Awards Programs Award Winners Manfred Wuhrer
Molecular and Cellular Proteomics/American Society for Biochemistry and Molecular Biology Lectureship Award

The Molecular and Cellular Proteomics (MCP) / American Society for Biochemistry and Molecular Biology (ASBMB) Lectureship Award will be presented to Manfred Wuhrer at the Society for Glycobiology Annual meeting in Phoenix, Arizona. The MCP Journal was created in 2001 to address the growing needs of the proteomics community. Subsequently the MCP/ASBMB award was established in 2013 to honor scientists that have been at the forefront of the emerging field of glycomics and glycoproteomics.

Dr. Wuhrer is a Professor of Proteomics and Glycomics and Head of the Center for Proteomics and Metabolomics at Leiden University Medical Center (LUMC) in the Netherlands. He is chairman of the Dutch Society for Mass Spectrometry as well as a board member of The Human Glycome Project (https://human-glycome.org/). Dr. Wuhrer earned his Ph.D. in 1999 in Professor Rudolf Geyer’s lab at Giessen University, Germany, where he focused on glycan structural analysis of parasite glycoconjugates. He undertook postdoctoral studies in this same lab, working on analyzing the glycans of NCAM. In 2003, he moved to the Leiden University Medical Center, where he worked on developing glycoanalytical technologies and their application to the study of parasite glycoconjugates. In the last decade, Dr. Wuhrer’s research has focused on analyzing the glycans of human proteins, with particular attention to immunoglobulins. From 2013 to 2015, Manfred served as a Professor in Analytics of Biomolecular Interactions at the VU University in Amsterdam before assuming his current position at the LUMC in Leiden.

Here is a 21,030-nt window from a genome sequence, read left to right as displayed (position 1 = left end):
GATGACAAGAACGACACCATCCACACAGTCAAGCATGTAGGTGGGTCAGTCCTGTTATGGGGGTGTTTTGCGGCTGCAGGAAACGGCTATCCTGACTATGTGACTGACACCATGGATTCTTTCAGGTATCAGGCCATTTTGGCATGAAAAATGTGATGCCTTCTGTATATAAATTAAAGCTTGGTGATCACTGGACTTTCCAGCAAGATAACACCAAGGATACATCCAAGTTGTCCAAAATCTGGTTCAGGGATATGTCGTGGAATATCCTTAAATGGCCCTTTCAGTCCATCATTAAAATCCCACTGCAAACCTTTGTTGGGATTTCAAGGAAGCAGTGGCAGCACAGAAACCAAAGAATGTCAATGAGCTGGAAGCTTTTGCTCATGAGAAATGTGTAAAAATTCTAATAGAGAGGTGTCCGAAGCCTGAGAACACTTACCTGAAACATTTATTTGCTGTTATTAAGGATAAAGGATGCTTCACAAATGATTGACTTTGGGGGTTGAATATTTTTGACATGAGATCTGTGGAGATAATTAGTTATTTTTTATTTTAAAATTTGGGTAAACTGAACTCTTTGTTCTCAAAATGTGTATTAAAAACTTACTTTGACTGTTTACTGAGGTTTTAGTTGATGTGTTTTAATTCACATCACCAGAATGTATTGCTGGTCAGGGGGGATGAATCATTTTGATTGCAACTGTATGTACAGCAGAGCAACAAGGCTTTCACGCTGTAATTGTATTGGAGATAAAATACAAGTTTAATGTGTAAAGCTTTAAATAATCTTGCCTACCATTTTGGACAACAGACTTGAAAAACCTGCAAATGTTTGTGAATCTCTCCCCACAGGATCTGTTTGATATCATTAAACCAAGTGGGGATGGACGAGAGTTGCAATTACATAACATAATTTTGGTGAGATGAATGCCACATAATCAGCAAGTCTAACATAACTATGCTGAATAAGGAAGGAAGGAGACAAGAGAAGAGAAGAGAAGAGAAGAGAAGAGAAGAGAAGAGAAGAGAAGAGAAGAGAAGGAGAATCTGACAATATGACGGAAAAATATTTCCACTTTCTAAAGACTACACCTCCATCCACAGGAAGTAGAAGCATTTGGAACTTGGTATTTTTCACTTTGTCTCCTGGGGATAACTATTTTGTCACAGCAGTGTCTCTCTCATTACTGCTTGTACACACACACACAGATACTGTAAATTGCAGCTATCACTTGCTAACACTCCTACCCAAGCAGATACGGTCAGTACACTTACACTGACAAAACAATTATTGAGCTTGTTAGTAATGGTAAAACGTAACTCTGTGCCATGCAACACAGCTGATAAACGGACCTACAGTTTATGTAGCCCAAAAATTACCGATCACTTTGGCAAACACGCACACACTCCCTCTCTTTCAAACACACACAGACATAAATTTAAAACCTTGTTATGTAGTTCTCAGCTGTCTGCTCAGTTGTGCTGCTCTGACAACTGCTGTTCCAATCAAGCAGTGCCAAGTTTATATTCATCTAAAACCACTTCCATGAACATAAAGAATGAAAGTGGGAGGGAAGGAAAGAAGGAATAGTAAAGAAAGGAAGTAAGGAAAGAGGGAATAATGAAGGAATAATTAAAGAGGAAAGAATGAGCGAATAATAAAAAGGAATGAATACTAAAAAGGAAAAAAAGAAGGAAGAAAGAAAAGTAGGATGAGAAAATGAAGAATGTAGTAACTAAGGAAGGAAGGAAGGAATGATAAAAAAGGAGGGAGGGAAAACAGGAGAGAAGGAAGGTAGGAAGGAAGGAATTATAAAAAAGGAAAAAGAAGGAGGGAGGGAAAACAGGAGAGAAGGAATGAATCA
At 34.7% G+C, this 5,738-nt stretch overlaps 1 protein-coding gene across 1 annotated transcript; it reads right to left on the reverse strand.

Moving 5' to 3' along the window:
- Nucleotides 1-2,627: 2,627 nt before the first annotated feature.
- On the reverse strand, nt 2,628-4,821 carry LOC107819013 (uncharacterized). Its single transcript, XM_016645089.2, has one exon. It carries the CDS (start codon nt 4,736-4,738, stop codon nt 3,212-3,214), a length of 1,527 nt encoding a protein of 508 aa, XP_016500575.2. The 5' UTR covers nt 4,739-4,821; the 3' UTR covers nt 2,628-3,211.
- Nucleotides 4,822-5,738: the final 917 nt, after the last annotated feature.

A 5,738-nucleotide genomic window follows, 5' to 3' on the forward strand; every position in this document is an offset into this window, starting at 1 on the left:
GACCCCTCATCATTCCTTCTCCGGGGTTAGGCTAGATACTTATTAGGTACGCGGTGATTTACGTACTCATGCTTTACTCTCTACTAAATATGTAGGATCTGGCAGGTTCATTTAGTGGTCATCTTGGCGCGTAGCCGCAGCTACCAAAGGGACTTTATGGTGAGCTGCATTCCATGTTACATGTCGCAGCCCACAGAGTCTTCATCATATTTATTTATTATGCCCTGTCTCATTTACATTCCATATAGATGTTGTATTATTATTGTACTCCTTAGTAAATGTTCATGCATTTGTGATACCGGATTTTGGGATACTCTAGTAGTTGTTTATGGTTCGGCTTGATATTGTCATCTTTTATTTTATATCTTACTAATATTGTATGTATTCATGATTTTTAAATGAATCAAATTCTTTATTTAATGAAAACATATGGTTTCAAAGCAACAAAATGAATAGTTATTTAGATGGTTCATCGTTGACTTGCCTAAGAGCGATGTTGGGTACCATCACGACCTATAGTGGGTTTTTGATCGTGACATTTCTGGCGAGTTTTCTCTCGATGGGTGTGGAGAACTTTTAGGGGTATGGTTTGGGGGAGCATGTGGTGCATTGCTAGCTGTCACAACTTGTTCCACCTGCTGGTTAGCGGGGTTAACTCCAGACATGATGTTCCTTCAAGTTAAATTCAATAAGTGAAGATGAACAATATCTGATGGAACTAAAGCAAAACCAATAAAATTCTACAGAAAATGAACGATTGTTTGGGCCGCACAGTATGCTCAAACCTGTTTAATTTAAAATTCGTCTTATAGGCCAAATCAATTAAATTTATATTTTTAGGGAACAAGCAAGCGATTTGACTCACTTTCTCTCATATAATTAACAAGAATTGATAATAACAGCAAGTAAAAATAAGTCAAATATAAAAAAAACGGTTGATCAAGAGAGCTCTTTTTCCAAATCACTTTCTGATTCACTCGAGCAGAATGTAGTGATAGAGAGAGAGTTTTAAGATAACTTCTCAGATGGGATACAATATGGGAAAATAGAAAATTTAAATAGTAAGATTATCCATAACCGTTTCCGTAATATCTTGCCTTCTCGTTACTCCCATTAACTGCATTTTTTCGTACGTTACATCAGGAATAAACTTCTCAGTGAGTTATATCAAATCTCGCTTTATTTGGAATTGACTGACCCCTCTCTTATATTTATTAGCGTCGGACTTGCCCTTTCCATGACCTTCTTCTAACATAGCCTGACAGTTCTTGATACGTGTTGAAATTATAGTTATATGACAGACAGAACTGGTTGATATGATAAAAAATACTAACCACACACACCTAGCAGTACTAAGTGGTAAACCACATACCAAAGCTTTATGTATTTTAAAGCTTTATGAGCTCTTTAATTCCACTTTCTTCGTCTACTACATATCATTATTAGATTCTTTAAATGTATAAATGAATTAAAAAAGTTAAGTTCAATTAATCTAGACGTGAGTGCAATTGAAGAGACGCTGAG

Dr. Wuhrer’s work on glycomics and glycoproteomics technology centers around higher throughput mass spectrometry glycomics workflows, which his lab applies to unravel protein glycosylation signatures of various human diseases including autoimmune diseases, infectious diseases, metabolic disorders, and cancer. Recently, his lab has worked on the comprehensive characterization of protein modifications, relying on intact protein analysis and functional receptor affinity separations with mass spectrometric detection, in order to structurally and functionally resolve proteoforms in an integrated manner. Another long-term goal of his work is to miniaturize mass spectrometry glycomics and glycoproteomics methods to open up new applications in clinical glycomics.